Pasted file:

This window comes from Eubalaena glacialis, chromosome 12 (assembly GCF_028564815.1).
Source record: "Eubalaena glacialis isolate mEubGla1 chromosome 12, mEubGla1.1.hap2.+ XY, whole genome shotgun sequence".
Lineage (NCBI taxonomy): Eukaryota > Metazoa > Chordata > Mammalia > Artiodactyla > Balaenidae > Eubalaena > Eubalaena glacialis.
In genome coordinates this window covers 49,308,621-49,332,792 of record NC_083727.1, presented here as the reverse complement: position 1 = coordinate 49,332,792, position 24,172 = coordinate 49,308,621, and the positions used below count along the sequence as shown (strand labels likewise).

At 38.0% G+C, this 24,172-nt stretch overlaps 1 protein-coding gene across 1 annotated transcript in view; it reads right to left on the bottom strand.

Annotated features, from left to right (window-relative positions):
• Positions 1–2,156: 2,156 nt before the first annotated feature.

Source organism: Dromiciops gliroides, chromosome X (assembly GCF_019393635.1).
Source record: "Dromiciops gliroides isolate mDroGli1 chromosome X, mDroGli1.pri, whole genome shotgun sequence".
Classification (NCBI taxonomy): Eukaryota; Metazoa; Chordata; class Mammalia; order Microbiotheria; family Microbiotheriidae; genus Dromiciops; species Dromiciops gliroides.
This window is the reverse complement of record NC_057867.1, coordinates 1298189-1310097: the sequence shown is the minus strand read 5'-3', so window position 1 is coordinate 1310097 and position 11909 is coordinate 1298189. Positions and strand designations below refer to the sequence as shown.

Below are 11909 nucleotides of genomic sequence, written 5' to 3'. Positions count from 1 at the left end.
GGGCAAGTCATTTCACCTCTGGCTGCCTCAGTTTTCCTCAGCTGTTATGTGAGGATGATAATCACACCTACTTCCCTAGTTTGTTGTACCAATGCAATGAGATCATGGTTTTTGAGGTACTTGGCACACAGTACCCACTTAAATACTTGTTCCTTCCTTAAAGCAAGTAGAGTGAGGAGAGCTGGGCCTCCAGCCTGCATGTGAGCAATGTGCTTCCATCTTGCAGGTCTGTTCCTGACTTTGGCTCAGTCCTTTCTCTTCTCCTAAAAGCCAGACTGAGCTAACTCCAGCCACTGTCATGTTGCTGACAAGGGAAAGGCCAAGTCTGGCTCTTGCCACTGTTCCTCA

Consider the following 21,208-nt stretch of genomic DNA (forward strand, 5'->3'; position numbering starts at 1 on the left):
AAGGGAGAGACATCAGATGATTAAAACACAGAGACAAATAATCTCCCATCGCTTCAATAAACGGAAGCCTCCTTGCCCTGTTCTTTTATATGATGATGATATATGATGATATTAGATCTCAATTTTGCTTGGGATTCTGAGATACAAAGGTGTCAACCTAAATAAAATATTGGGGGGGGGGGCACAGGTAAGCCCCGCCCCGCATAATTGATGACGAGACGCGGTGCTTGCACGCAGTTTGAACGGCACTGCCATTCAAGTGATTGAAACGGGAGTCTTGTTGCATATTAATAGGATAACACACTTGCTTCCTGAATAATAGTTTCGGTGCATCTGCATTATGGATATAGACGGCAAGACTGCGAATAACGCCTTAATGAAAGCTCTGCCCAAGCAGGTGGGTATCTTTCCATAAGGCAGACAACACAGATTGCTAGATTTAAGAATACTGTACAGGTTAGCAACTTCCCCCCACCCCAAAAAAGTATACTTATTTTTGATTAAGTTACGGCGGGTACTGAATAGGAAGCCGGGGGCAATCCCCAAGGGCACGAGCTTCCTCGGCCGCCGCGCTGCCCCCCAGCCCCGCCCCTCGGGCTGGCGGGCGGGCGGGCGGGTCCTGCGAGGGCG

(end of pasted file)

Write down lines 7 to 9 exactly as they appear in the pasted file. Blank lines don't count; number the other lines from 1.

• Positions 1–2,156: 2,156 nt before the first annotated feature.

Source organism: Dromiciops gliroides, chromosome X (assembly GCF_019393635.1).
Source record: "Dromiciops gliroides isolate mDroGli1 chromosome X, mDroGli1.pri, whole genome shotgun sequence".